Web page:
Researchers at Nippon Medical School in Japan and the RIKEN Advanced Science Institute have located a protein that may be involved with exacerbation of COPD. The protein identified is Siglec-14, which is a glycan-recognition protein that not everyone possesses. The study shows that those individuals who do not possess this protein are less likely to be susceptible to the symptoms becoming worse, which is referred to as exacerbation. The Siglec-14 protein is created by immune cells that are attached to bacteria that will usually trigger exacerbation. In Japan, researchers found that about one out of four people are unable to create this protein.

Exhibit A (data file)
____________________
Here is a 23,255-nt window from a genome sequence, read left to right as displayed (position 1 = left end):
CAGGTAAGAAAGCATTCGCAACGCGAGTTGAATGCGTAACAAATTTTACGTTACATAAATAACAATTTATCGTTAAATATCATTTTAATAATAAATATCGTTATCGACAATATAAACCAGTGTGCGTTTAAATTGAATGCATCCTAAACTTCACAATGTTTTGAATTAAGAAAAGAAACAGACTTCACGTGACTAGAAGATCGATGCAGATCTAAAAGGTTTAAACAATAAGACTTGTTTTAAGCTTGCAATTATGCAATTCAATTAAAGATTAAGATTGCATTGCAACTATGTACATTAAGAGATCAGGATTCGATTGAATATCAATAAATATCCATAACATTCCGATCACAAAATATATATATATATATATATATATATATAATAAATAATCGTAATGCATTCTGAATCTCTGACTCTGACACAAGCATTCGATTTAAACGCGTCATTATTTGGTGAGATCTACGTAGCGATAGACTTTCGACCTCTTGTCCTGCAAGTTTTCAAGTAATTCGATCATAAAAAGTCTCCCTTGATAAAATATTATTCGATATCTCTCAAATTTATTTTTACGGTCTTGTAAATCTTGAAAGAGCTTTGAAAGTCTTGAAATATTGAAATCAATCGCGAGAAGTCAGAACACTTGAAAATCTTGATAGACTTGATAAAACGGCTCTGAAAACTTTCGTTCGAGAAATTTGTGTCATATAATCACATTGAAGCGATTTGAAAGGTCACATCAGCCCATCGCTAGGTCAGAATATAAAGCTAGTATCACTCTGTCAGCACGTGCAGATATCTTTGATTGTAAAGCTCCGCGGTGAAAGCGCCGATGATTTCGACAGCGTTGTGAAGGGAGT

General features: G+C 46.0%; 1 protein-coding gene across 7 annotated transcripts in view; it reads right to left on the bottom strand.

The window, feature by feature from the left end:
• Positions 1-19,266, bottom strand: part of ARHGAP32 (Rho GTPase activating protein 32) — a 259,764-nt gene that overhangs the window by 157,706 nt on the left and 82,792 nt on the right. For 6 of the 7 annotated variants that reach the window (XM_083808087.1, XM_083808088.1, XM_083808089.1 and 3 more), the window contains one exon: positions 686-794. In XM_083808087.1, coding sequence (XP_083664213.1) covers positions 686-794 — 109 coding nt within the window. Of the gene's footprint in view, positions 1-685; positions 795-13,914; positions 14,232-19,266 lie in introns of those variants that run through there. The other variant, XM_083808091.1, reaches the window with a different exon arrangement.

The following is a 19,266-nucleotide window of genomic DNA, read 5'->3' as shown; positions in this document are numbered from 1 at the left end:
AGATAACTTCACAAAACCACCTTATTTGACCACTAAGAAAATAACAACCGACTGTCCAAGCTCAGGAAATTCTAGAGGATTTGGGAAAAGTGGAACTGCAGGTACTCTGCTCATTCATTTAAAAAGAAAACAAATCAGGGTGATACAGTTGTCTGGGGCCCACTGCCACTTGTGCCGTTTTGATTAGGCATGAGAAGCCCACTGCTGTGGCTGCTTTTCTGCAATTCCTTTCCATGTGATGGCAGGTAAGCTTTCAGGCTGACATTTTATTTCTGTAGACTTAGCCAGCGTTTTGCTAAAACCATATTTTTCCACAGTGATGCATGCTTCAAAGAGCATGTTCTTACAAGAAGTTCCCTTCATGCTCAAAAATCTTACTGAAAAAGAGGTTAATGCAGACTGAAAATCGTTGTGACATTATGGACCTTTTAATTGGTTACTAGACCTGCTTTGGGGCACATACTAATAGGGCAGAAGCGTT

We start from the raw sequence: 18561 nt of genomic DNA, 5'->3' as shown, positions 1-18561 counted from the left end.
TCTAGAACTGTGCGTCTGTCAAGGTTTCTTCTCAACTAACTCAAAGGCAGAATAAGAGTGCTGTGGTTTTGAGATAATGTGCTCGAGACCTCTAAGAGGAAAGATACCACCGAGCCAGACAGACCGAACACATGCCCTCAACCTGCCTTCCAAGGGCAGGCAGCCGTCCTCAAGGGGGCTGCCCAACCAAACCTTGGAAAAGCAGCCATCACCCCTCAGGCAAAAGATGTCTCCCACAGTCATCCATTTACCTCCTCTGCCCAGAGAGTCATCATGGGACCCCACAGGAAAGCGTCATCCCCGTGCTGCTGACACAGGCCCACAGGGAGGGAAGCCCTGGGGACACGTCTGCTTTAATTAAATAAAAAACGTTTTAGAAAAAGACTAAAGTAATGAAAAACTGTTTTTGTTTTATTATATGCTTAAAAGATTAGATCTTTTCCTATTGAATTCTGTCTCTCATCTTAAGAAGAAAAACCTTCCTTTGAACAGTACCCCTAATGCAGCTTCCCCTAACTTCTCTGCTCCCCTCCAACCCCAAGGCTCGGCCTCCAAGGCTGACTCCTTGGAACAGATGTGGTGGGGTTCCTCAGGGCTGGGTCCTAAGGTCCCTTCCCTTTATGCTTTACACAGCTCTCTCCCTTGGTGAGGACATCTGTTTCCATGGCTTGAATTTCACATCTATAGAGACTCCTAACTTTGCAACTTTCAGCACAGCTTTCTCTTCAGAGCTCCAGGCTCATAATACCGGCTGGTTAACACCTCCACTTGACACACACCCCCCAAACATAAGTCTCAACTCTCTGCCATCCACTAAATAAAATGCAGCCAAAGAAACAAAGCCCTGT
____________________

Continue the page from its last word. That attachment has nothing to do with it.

As part of this one-year study, researchers analyzed the relationship of the Siglec-14 gene and the frequency of exacerbation with 135 COPD patients. They discovered that 31 patients who did not possess the gene suffered far less exacerbation episodes on average, compared to the 104 patients that do have the gene. These new findings suggest that patients who suffer from COPD could possibly be stratified depending on the gene, which can result in a more effective and efficient treatment.
The researchers involved in this study have also implied that a compound that can block certain inflammatory reactions triggered by the protein may be used to treat or prevent the progression of COPD. Since there are currently no known cures or procedures to reverse the damage caused by COPD, these new findings are an important step towards treating and slowing down the progression of the disease.